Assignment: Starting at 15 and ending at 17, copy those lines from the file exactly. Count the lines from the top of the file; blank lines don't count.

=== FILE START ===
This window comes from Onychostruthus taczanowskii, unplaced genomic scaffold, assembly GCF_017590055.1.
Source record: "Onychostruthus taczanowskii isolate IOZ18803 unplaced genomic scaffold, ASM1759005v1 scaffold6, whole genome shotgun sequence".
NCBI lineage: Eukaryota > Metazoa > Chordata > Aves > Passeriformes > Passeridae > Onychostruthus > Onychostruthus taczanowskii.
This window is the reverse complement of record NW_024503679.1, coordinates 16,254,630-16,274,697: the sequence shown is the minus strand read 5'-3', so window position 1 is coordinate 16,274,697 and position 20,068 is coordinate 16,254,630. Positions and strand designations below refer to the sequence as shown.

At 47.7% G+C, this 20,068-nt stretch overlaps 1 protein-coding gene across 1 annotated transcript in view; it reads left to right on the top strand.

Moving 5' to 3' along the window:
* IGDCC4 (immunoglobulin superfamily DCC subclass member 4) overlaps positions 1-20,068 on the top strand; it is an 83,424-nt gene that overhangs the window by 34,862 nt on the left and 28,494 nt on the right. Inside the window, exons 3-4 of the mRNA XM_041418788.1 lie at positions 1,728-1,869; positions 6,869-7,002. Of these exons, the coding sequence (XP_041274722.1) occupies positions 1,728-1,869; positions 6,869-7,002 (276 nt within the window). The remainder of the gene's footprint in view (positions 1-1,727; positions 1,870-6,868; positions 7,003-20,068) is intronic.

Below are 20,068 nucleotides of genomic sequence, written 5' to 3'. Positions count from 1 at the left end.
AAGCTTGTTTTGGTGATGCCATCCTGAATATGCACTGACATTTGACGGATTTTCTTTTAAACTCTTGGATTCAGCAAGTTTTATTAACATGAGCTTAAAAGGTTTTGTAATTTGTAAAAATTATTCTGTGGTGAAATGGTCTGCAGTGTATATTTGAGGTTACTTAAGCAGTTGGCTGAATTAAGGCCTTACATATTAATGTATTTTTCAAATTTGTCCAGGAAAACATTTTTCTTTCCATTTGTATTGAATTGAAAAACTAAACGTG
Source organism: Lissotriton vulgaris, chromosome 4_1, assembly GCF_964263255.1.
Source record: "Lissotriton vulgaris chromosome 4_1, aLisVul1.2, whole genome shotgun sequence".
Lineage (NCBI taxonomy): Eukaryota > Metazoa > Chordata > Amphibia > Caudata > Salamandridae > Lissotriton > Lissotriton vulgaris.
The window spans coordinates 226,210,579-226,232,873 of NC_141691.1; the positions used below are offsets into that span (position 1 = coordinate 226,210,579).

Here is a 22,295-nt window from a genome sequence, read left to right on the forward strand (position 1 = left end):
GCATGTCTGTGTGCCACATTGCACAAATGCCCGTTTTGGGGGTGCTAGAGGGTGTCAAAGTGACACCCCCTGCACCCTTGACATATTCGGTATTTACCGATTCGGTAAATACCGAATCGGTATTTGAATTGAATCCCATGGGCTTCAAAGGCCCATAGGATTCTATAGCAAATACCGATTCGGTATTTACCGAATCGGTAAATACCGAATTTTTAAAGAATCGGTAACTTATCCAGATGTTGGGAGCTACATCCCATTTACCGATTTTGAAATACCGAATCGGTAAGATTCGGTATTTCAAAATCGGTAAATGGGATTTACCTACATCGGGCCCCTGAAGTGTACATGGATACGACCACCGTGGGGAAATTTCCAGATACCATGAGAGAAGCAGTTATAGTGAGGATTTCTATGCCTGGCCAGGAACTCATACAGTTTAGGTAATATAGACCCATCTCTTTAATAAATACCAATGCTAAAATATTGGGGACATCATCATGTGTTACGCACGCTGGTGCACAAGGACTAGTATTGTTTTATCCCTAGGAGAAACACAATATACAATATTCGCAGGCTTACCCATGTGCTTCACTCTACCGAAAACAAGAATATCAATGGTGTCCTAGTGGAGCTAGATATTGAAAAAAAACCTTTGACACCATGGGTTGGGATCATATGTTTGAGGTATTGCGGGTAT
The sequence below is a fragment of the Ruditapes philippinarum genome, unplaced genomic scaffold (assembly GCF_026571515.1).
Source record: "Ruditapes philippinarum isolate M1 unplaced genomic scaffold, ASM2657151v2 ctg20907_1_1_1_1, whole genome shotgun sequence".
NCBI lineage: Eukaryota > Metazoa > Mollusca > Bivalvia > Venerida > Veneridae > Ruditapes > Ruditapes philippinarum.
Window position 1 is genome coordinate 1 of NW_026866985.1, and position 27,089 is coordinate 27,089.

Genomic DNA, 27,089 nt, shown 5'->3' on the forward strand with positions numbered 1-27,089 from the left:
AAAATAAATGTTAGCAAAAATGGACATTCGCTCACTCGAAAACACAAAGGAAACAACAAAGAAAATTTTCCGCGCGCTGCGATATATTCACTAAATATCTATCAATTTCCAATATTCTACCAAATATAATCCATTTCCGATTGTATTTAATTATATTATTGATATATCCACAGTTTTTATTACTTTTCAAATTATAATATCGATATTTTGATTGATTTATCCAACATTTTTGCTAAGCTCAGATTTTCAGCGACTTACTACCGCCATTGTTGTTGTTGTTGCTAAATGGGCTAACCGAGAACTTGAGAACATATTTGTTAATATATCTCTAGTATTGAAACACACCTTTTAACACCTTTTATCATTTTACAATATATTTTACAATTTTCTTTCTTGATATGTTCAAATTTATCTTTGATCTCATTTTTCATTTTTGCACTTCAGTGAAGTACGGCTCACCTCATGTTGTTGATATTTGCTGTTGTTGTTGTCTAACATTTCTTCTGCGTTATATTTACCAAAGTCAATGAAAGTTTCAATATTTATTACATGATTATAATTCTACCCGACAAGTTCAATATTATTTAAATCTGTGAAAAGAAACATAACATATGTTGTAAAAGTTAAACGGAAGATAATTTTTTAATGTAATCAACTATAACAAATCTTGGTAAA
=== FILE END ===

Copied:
GCATGTCTGTGTGCCACATTGCACAAATGCCCGTTTTGGGGGTGCTAGAGGGTGTCAAAGTGACACCCCCTGCACCCTTGACATATTCGGTATTTACCGATTCGGTAAATACCGAATCGGTATTTGAATTGAATCCCATGGGCTTCAAAGGCCCATAGGATTCTATAGCAAATACCGATTCGGTATTTACCGAATCGGTAAATACCGAATTTTTAAAGAATCGGTAACTTATCCAGATGTTGGGAGCTACATCCCATTTACCGATTTTGAAATACCGAATCGGTAAGATTCGGTATTTCAAAATCGGTAAATGGGATTTACCTACATCGGGCCCCTGAAGTGTACATGGATACGACCACCGTGGGGAAATTTCCAGATACCATGAGAGAAGCAGTTATAGTGAGGATTTCTATGCCTGGCCAGGAACTCATACAGTTTAGGTAATATAGACCCATCTCTTTAATAAATACCAATGCTAAAATATTGGGGACATCATCATGTGTTACGCACGCTGGTGCACAAGGACTAGTATTGTTTTATCCCTAGGAGAAACACAATATACAATATTCGCAGGCTTACCCATGTGCTTCACTCTACCGAAAACAAGAATATCAATGGTGTCCTAGTGGAGCTAGATATTGAAAAAAAACCTTTGACACCATGGGTTGGGATCATATGTTTGAGGTATTGCGGGTAT
The sequence below is a fragment of the Ruditapes philippinarum genome, unplaced genomic scaffold (assembly GCF_026571515.1).
Source record: "Ruditapes philippinarum isolate M1 unplaced genomic scaffold, ASM2657151v2 ctg20907_1_1_1_1, whole genome shotgun sequence".